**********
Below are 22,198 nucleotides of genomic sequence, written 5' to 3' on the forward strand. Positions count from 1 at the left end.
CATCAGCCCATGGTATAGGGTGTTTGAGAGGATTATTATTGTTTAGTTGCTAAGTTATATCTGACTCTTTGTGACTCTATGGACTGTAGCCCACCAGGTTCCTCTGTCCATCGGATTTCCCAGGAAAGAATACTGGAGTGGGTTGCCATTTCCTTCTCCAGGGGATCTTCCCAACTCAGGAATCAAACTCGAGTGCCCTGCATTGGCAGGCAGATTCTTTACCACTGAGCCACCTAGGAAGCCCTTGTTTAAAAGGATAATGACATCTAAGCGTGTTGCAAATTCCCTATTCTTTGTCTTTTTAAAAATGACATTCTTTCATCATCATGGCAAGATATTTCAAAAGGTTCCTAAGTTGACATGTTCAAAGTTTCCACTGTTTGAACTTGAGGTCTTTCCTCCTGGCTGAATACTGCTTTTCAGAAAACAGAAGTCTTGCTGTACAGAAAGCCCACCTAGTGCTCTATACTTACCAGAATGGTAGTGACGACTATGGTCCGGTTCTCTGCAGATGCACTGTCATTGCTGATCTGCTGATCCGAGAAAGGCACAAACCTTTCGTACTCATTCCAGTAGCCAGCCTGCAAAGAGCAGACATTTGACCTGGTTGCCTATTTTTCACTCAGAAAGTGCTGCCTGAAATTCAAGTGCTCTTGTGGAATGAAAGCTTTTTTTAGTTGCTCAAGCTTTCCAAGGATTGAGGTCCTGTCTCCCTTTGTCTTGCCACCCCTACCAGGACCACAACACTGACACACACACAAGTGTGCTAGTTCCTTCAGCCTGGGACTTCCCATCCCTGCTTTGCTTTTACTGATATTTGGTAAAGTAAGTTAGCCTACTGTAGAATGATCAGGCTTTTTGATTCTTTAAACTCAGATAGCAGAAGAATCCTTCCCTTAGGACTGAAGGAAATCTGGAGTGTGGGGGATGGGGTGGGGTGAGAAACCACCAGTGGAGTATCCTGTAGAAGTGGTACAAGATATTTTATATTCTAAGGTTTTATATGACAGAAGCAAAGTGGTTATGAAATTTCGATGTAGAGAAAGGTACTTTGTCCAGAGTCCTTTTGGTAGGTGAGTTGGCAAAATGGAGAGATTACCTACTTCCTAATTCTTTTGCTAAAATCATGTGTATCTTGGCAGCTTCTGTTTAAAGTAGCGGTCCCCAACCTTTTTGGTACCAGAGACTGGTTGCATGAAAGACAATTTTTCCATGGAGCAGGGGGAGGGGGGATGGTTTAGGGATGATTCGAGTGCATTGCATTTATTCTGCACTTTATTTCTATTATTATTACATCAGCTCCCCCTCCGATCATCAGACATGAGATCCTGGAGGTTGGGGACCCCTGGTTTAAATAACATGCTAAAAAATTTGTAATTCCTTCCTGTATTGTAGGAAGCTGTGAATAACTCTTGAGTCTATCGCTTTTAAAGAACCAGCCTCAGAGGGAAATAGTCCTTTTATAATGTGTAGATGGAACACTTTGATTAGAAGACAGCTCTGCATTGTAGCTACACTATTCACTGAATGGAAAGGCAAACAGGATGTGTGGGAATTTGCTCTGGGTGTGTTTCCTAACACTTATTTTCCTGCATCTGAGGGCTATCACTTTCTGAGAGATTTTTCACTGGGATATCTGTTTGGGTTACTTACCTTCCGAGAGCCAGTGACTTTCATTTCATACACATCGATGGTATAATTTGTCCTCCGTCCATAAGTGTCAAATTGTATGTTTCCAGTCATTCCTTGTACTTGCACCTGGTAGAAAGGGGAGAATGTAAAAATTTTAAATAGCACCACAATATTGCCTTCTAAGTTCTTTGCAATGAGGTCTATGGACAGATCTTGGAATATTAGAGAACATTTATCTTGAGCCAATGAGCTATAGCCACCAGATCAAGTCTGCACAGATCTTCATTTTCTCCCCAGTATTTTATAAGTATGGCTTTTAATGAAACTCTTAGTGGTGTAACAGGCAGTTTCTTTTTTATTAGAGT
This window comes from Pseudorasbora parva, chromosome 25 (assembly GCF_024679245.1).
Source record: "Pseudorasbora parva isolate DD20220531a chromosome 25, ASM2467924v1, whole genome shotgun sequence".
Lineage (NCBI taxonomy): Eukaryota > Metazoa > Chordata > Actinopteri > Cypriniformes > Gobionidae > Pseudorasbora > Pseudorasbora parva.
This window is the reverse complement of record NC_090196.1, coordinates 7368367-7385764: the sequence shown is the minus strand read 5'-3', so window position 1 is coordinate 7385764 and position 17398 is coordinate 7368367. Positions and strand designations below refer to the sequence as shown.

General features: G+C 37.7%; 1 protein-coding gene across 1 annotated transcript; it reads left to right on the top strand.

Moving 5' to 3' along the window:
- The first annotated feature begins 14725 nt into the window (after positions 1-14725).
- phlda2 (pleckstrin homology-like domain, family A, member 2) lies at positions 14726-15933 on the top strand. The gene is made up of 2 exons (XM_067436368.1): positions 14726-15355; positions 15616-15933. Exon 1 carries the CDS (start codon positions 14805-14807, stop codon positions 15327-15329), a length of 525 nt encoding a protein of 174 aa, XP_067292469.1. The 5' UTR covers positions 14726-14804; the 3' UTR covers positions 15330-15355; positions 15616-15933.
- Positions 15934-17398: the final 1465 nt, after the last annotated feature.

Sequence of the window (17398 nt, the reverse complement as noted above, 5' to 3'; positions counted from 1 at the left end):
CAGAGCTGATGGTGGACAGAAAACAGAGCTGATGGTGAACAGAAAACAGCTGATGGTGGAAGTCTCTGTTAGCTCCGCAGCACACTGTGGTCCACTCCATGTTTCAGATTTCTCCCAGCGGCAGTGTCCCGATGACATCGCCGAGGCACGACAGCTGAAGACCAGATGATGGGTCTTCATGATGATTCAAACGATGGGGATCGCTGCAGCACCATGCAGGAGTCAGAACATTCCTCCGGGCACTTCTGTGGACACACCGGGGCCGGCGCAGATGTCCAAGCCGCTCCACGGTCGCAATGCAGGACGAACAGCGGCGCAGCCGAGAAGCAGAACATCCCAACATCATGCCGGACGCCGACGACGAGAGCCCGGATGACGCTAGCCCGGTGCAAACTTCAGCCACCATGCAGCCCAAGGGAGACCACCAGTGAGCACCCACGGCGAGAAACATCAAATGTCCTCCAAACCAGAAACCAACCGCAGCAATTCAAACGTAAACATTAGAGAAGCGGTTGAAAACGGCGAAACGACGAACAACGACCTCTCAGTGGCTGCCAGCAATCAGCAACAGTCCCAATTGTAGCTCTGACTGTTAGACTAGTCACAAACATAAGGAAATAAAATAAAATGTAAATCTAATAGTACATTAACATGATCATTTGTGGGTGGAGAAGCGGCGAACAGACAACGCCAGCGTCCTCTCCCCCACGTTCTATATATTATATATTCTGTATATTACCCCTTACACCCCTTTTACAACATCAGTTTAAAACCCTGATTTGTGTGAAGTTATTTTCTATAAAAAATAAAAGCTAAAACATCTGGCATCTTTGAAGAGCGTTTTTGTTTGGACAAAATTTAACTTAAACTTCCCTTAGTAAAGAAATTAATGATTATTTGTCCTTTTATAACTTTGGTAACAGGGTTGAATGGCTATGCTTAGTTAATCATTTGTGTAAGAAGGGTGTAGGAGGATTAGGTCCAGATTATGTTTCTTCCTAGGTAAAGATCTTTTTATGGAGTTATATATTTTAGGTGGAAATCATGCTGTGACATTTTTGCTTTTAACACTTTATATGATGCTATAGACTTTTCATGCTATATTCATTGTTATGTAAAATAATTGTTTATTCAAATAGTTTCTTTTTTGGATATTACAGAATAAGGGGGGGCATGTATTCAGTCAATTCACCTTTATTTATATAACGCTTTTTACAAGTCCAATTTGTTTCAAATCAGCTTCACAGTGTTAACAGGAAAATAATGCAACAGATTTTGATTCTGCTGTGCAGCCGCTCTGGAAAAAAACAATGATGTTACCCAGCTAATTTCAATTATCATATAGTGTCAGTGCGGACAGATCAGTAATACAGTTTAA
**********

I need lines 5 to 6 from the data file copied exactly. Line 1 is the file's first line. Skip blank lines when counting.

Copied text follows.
Lineage (NCBI taxonomy): Eukaryota > Metazoa > Chordata > Actinopteri > Cypriniformes > Gobionidae > Pseudorasbora > Pseudorasbora parva.
This window is the reverse complement of record NC_090196.1, coordinates 7368367-7385764: the sequence shown is the minus strand read 5'-3', so window position 1 is coordinate 7385764 and position 17398 is coordinate 7368367. Positions and strand designations below refer to the sequence as shown.